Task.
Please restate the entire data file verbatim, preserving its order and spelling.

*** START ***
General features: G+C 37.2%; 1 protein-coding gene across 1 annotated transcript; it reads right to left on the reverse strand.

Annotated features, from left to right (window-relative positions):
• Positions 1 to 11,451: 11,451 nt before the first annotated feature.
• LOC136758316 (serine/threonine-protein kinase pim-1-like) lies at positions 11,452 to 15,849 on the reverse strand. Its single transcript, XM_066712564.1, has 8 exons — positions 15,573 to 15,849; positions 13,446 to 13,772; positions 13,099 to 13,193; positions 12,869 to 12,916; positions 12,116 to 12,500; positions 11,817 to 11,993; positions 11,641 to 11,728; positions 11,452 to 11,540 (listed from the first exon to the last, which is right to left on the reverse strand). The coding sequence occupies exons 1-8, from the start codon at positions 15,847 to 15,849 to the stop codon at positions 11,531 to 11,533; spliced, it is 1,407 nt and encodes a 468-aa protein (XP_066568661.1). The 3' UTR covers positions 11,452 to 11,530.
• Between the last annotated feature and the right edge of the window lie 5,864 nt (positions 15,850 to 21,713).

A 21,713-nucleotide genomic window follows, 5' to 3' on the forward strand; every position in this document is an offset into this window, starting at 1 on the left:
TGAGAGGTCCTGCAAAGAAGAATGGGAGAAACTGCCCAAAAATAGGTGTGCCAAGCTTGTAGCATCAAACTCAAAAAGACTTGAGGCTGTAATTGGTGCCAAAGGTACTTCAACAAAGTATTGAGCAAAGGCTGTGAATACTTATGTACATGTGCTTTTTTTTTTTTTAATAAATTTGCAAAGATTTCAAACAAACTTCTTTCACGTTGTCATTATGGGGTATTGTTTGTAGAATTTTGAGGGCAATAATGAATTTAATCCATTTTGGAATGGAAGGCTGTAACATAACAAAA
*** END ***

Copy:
General features: G+C 37.2%; 1 protein-coding gene across 1 annotated transcript; it reads right to left on the reverse strand.

Annotated features, from left to right (window-relative positions):
• Positions 1 to 11,451: 11,451 nt before the first annotated feature.
• LOC136758316 (serine/threonine-protein kinase pim-1-like) lies at positions 11,452 to 15,849 on the reverse strand. Its single transcript, XM_066712564.1, has 8 exons — positions 15,573 to 15,849; positions 13,446 to 13,772; positions 13,099 to 13,193; positions 12,869 to 12,916; positions 12,116 to 12,500; positions 11,817 to 11,993; positions 11,641 to 11,728; positions 11,452 to 11,540 (listed from the first exon to the last, which is right to left on the reverse strand). The coding sequence occupies exons 1-8, from the start codon at positions 15,847 to 15,849 to the stop codon at positions 11,531 to 11,533; spliced, it is 1,407 nt and encodes a 468-aa protein (XP_066568661.1). The 3' UTR covers positions 11,452 to 11,530.
• Between the last annotated feature and the right edge of the window lie 5,864 nt (positions 15,850 to 21,713).

A 21,713-nucleotide genomic window follows, 5' to 3' on the forward strand; every position in this document is an offset into this window, starting at 1 on the left:
TGAGAGGTCCTGCAAAGAAGAATGGGAGAAACTGCCCAAAAATAGGTGTGCCAAGCTTGTAGCATCAAACTCAAAAAGACTTGAGGCTGTAATTGGTGCCAAAGGTACTTCAACAAAGTATTGAGCAAAGGCTGTGAATACTTATGTACATGTGCTTTTTTTTTTTTTAATAAATTTGCAAAGATTTCAAACAAACTTCTTTCACGTTGTCATTATGGGGTATTGTTTGTAGAATTTTGAGGGCAATAATGAATTTAATCCATTTTGGAATGGAAGGCTGTAACATAACAAAA